Barrow students used Flipgrid to respond to this question:

Week 2 WRAD Challenge

For this week’s challenge, I interviewed my Facebook friends to see what they would say about these stems.  I love the idea of crowdsourcing content and how technology can pull together so many voices. This has been especially helpful since I’ve been sick most of this week and losing my voice by the end of the week.  It was so interesting to see various friends take time to respond to these stems and learn something new about them that I didn’t know before.  Thank you to all who responded or paused to reflect!

I think everyone in the world should read…

Me:  Because of Winn Dixie by Kate DiCamillo.  I love that this story is about making connections in your community, listening to each person’s story, and finding the magic in your everday life.  Each time I read this book, it makes me feel good and makes me want to go out and explore my community.

Facebook:

  • El Deafo by CeCe Bell (Matthew Winner)
  • The Miraculous Journey of Edward Tulane by Kate DiCamillo (Kaycie Rogers)
  • Wonder by R J Palacio (Julie Moon)
  • Because of Winn Dixie by Kate DiCamillo (Shannon Thompson)
  • Austin Kleon (Carolyn Foote)
  • Anything that sets your imagination on fire! (Amy Fowler James)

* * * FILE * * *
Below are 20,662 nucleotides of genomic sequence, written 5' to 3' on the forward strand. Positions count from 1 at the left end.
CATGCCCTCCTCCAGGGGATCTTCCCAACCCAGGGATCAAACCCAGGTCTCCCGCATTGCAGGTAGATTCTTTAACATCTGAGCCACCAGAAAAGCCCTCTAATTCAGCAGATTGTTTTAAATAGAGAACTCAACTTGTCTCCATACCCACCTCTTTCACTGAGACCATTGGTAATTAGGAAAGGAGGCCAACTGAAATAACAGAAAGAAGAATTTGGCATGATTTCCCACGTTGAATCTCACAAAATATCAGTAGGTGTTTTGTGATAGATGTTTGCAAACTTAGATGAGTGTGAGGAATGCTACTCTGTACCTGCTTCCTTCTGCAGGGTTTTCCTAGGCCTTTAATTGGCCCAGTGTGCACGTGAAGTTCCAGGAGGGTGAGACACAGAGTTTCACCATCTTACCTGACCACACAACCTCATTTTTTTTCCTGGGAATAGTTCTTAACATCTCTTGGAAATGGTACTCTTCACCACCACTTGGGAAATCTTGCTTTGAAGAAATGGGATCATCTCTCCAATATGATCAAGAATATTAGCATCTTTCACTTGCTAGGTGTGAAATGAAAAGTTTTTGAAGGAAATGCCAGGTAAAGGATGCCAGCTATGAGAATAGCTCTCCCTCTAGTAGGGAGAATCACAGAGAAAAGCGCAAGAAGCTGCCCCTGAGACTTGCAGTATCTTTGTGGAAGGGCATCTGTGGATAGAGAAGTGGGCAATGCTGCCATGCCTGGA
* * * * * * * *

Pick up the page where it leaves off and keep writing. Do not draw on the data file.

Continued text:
• Whatever, whenever, and wherever they can! (Diane Cordell & Judy Serritella)
  • As many books as you can (Lee Rogers)
  • Anything, everything! (Frances Hensley)
  • Everyday (Em Tendo)

If I could listen to anyone in the world read aloud to me, it would be:

Me:  My daughter.  She is just now learning how to read, so it is truly amazing to see how she has gone from a baby staring up at my face reading aloud to her to a reader who is working hard to figure out those letter and picture combinations on the page.

On a celebrity note though, it would have to be Jessica Tandy.  There is something about her voice that is calming and peaceful to me.  Listening to her characters in Driving Miss Daisy and Fried Green Tomatoes makes me want to hang out with her all day and just listen to stories.  Her voice and her way of bringing stories to life through spoken word exemplify what it means for me to get lost in a story and suspend time.

Facebook:

  • Alec Baldwin (Lizzie Faville Payne)
  • Morgan Freeman (Jennifer Biddle)
  • My Grandmother (Ashlee Hembree)
  • My Grandchildren (Sherry Horton Jones)
  • Christopher Walken (Matthew Winner)  Read Matthew’s post on the Busy Librarian
  • Anthony Hopkins (Dera Weaver)
  • Shelby Foote (Amber Dawn Suman)
  • Andy Plemmons (my mom!)  She says that I make the story come to life :-)
  • Hemingway (Beverly Hembree)
  • Sarah Koenig (Amy Fowler James)
  • Maya Angelou, Lauren Bacall, William Hurt, Antonio Banderas…(Deborah Bambino)
  • The struggling reader with a good fit book. (Em Tendo)
  • Morgan Freeman, Meryl Streep, Billy Collins (Frances Hensley)
  • James Earl Jones and Mel Blanc together (George Webber)

When I read aloud my favorite character to impersonate is:

Me:  I absolutely love to read aloud Epposumondas.  I love making the southern voices in the story and watching kids’ reactions to the voice changes.  Sometimes I struggle to find the right voice for certain characters, but the characters in that book just come to life for me.